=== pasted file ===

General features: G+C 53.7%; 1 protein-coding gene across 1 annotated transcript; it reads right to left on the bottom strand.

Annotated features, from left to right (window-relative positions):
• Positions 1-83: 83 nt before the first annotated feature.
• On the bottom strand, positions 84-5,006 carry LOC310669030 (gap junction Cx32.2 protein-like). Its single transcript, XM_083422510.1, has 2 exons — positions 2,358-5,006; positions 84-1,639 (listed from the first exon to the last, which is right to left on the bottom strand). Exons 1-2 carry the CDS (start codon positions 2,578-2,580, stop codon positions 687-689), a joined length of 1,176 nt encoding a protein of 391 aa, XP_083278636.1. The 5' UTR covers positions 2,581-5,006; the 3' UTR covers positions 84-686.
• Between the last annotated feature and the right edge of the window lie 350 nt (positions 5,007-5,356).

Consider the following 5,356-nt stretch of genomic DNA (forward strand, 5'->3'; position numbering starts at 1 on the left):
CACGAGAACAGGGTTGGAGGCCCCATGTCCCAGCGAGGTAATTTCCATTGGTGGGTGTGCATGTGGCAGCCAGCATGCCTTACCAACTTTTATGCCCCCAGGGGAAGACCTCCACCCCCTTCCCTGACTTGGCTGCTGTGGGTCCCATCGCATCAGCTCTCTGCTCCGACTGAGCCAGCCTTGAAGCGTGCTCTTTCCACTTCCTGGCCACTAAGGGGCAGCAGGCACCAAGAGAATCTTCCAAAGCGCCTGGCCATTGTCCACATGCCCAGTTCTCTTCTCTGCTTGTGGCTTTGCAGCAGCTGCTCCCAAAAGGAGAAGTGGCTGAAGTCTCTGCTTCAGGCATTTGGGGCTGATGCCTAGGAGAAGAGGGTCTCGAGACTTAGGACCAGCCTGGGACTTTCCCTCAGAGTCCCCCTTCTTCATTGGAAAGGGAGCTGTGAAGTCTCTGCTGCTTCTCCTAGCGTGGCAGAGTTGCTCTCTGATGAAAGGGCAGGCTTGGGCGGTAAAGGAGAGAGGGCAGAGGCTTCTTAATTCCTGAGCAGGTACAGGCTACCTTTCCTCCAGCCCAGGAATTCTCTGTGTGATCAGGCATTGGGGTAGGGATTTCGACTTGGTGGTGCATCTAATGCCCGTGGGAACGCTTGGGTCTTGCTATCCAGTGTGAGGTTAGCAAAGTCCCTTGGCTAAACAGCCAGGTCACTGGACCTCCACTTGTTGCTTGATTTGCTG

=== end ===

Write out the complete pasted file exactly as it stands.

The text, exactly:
General features: G+C 53.7%; 1 protein-coding gene across 1 annotated transcript; it reads right to left on the bottom strand.

Annotated features, from left to right (window-relative positions):
• Positions 1-83: 83 nt before the first annotated feature.
• On the bottom strand, positions 84-5,006 carry LOC310669030 (gap junction Cx32.2 protein-like). Its single transcript, XM_083422510.1, has 2 exons — positions 2,358-5,006; positions 84-1,639 (listed from the first exon to the last, which is right to left on the bottom strand). Exons 1-2 carry the CDS (start codon positions 2,578-2,580, stop codon positions 687-689), a joined length of 1,176 nt encoding a protein of 391 aa, XP_083278636.1. The 5' UTR covers positions 2,581-5,006; the 3' UTR covers positions 84-686.
• Between the last annotated feature and the right edge of the window lie 350 nt (positions 5,007-5,356).

Consider the following 5,356-nt stretch of genomic DNA (forward strand, 5'->3'; position numbering starts at 1 on the left):
CACGAGAACAGGGTTGGAGGCCCCATGTCCCAGCGAGGTAATTTCCATTGGTGGGTGTGCATGTGGCAGCCAGCATGCCTTACCAACTTTTATGCCCCCAGGGGAAGACCTCCACCCCCTTCCCTGACTTGGCTGCTGTGGGTCCCATCGCATCAGCTCTCTGCTCCGACTGAGCCAGCCTTGAAGCGTGCTCTTTCCACTTCCTGGCCACTAAGGGGCAGCAGGCACCAAGAGAATCTTCCAAAGCGCCTGGCCATTGTCCACATGCCCAGTTCTCTTCTCTGCTTGTGGCTTTGCAGCAGCTGCTCCCAAAAGGAGAAGTGGCTGAAGTCTCTGCTTCAGGCATTTGGGGCTGATGCCTAGGAGAAGAGGGTCTCGAGACTTAGGACCAGCCTGGGACTTTCCCTCAGAGTCCCCCTTCTTCATTGGAAAGGGAGCTGTGAAGTCTCTGCTGCTTCTCCTAGCGTGGCAGAGTTGCTCTCTGATGAAAGGGCAGGCTTGGGCGGTAAAGGAGAGAGGGCAGAGGCTTCTTAATTCCTGAGCAGGTACAGGCTACCTTTCCTCCAGCCCAGGAATTCTCTGTGTGATCAGGCATTGGGGTAGGGATTTCGACTTGGTGGTGCATCTAATGCCCGTGGGAACGCTTGGGTCTTGCTATCCAGTGTGAGGTTAGCAAAGTCCCTTGGCTAAACAGCCAGGTCACTGGACCTCCACTTGTTGCTTGATTTGCTG